Human Nature and Human Rights

Human Nature and Human Rights

Mini Teaser: "Human rights" as understood today bear little relation to what it means to be human; but that does not faze their advocates.

by Author(s): Robin Fox

Also, as we have seen, human rights may be rights to all kinds of
behaviors that our sophisticated and sensitive liberal natures may
abhor. Hunting is a good example, given the current threat in England
to ban fox hunting on "humanitarian" grounds, which seem to have more
to do with puritanical objections to the hunters' enjoyment than with
the supposed suffering of the fox. A very good case could be made
that the "right to procreate" (which has now been established in U.S.
common law) includes the right to polygamy (polygyny and polyandry)
for those who can afford it and want it. Why should the state--on
grounds that are always fuzzy and derive largely from religious
prejudice--limit the number of spouses? The overwhelming majority of
human societies (approximately 85 percent) have allowed or enjoined
polygamy. Again, the "advanced" societies have reversed this
tendency, which is wholly "natural" in a sexually competitive species
of large land mammals with moderate sexual dimorphism and
late-maturing young. As with the Romans, the argument for monogamy is
egalitarian. But as we have seen, nature is not egalitarian: if some
succeed and some fail in the polygamy stakes, then the same is in
fact true of monogamy, where some will always outbreed others. And
yet again, the monogamous societies, while banning multiple marriages
as "unnatural", hypocritically allow all kinds of multiple
mating--serial monogamy being the most common example in modern
Western society.

It is a pretty safe bet that almost anything we have condemned as
"unnatural" is something that we know will flourish if we leave it
alone. For if something is natural we have no need to buttress it
with sanctions; it will take care of itself.

Nature's Neutrality

What, then, should we call these rights that are not basic, natural
or human, but which we "know" to be desirable? (Thus we may not know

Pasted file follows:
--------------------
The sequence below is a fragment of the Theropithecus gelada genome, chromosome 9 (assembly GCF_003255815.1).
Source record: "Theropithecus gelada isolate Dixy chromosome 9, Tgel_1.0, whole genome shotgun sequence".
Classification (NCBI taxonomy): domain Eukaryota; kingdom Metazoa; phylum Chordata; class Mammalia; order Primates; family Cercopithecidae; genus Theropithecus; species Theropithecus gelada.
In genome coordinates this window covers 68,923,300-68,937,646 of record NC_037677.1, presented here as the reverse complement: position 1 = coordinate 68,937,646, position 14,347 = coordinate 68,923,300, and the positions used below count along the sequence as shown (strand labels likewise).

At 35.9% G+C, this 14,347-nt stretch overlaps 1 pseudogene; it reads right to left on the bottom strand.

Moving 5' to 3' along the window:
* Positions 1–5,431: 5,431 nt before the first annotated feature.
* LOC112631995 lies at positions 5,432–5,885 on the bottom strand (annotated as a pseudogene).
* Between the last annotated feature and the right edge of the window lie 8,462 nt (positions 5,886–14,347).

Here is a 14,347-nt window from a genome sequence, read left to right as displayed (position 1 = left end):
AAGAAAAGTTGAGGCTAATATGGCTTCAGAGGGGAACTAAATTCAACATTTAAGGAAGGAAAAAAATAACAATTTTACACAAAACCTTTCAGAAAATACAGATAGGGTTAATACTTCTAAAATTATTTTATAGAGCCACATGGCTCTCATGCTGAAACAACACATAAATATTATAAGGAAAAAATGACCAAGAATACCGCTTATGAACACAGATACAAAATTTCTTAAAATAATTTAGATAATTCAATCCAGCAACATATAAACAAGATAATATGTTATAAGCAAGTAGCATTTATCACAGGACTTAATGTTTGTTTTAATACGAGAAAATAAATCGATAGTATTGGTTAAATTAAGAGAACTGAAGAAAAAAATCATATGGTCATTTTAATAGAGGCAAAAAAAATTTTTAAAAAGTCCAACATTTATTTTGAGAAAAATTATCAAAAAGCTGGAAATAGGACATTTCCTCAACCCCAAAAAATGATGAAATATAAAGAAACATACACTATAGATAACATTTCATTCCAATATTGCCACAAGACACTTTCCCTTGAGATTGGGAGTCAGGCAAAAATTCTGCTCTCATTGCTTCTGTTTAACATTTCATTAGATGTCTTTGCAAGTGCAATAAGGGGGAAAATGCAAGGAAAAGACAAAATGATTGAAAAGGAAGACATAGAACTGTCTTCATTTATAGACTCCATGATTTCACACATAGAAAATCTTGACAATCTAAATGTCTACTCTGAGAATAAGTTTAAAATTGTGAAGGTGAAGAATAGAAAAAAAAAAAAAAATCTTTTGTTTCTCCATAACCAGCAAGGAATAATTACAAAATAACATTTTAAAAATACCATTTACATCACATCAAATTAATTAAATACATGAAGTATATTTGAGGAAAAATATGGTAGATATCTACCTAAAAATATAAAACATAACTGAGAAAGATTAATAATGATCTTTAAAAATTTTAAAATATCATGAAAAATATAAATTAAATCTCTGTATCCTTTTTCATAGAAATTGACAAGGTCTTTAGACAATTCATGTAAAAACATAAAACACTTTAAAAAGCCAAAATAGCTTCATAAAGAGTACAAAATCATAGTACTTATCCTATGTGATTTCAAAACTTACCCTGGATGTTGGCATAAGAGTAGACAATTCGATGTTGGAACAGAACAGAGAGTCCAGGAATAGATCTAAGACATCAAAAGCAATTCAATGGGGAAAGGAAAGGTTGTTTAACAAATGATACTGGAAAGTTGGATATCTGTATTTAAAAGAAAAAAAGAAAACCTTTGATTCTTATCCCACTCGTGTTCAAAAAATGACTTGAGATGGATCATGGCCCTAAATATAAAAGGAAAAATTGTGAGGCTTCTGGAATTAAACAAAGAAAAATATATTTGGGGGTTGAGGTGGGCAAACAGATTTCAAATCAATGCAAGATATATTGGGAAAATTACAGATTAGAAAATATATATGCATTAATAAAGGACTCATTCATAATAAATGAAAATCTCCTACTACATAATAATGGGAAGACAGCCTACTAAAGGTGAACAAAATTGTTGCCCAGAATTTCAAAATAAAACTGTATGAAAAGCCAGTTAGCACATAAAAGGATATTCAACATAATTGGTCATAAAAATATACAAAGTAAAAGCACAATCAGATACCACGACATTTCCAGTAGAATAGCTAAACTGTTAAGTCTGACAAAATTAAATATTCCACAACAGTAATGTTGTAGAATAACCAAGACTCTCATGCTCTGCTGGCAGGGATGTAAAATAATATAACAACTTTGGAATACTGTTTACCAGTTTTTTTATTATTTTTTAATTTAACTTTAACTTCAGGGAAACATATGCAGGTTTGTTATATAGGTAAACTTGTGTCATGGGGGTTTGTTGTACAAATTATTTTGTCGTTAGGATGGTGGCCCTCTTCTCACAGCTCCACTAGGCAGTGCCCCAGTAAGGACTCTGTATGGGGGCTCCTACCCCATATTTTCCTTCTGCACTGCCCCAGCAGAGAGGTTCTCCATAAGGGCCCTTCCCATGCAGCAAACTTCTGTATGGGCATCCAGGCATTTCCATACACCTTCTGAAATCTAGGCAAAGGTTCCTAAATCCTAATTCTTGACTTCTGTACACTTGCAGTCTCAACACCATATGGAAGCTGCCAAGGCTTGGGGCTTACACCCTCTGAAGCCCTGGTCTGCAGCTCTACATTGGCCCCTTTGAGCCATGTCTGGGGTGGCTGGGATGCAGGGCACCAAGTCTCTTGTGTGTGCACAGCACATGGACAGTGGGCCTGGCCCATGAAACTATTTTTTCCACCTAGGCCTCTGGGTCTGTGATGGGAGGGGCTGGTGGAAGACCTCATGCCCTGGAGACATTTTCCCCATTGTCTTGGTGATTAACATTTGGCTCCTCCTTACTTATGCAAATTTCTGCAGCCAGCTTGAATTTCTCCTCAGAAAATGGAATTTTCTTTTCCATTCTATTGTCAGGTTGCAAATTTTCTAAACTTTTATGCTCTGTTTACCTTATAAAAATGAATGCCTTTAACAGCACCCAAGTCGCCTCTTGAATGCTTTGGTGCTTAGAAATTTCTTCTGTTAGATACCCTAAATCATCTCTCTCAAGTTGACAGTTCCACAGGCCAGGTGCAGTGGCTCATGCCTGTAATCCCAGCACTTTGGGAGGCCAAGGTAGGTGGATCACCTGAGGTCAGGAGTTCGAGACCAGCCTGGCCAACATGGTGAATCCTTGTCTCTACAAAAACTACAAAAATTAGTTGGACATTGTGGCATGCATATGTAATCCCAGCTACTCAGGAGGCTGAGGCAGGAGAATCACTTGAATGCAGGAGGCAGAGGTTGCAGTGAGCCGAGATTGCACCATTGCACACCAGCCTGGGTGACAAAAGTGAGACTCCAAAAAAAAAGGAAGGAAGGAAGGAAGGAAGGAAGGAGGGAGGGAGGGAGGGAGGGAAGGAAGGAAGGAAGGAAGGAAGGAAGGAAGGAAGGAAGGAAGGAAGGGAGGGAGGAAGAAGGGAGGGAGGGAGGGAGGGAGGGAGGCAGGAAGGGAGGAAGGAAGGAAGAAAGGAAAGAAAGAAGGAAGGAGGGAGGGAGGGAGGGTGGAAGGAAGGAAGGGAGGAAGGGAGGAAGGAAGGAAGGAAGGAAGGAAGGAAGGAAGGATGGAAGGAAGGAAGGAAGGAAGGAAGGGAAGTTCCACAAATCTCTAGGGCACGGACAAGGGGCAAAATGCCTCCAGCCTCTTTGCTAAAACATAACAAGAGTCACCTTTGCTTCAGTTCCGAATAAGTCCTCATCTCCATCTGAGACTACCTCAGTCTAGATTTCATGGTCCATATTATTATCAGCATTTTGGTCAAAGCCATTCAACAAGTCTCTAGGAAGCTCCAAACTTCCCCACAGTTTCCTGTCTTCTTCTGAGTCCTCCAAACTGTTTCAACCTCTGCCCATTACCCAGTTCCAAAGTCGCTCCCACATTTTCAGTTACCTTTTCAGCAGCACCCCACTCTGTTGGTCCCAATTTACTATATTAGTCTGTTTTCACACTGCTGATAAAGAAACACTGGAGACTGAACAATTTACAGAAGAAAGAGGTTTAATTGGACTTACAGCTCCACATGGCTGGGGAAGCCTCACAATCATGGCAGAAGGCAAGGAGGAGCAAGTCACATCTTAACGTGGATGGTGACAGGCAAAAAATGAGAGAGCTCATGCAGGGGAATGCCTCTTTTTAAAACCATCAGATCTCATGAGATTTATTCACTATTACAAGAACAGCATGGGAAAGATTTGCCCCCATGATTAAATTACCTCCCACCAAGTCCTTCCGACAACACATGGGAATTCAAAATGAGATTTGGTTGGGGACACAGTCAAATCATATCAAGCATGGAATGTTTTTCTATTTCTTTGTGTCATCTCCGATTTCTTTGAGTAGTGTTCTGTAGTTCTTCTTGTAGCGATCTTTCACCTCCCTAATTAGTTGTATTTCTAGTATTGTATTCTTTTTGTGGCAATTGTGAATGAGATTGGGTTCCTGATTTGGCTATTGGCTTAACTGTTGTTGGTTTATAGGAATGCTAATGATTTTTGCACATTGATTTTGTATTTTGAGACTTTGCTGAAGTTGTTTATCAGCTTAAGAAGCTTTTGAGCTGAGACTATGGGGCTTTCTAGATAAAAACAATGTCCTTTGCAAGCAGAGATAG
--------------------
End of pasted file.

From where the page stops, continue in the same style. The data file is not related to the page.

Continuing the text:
what human rights are, but we certainly know when we have lost them.)
Surely, you say, we should not give in to relativism and suggest that
they are simply local preferences without universal validity. At
least I hope you are saying that, because that pernicious doctrine
has achieved a sinister grip among the scribbling classes. It is
perhaps strange that the triumph of relativism should come at the
same time that the pursuit of "human rights issues" has come to
dominate international affairs and foreign policies. Yet the two
trends are not unrelated. In a world of relativistic morals, we would
have no basis for attacking offenders against "rights" if these could
be dismissed as mere cultural preferences. We therefore have to
underpin certain rights as "human" to stress their universality. If
they pertain to all humans--on what grounds is not always clear--then
they are impervious to the relativist's objection. What is truly
strange is that a good many theory-befuddled academics and activists
hold both views at the same time, lauding relativism in defense of
"multicultural" agendas while denouncing, say, female circumcision as
contrary to "universal human rights." Logic is usually the first
fatality in ideological warfare.

The cherished rights enshrined in the Constitution, the Declaration
of the Rights of Man, the UN Charter and human rights declaration,
and all the treaties and commissions up to the Helsinki Accords and
the establishment of the International Criminal Court--all of these
are highly evolved political and social rights that derive from the
Western Enlightenment tradition, with its basic values of equality
and universalism. Many of them are peculiar to the Christian
tradition. Despite attempts to base these rights on "nature", in most
cases they--by their very design--either run counter to nature or, at
best, concern things about which nature is strictly neutral.

We have looked at some of the former. As examples of the latter we
might suggest that "nature" gives us no clues about what form certain
institutions might take, only about the rules of engagement, as it
were. We should be able to accrue resources so as to take part in the
reproductive struggle. But exactly how we should accrue those
resources (whether they include that Enlightenment favorite,
"property", for example), to what lengths we should go to prevent
others (our reproductive rivals) from accruing them, and to what
extent we should assist our close kin by passing resources to
them--on all these matters nature is silent. The winners will be
rewarded, but they will be rewarded if they cheat as well as if they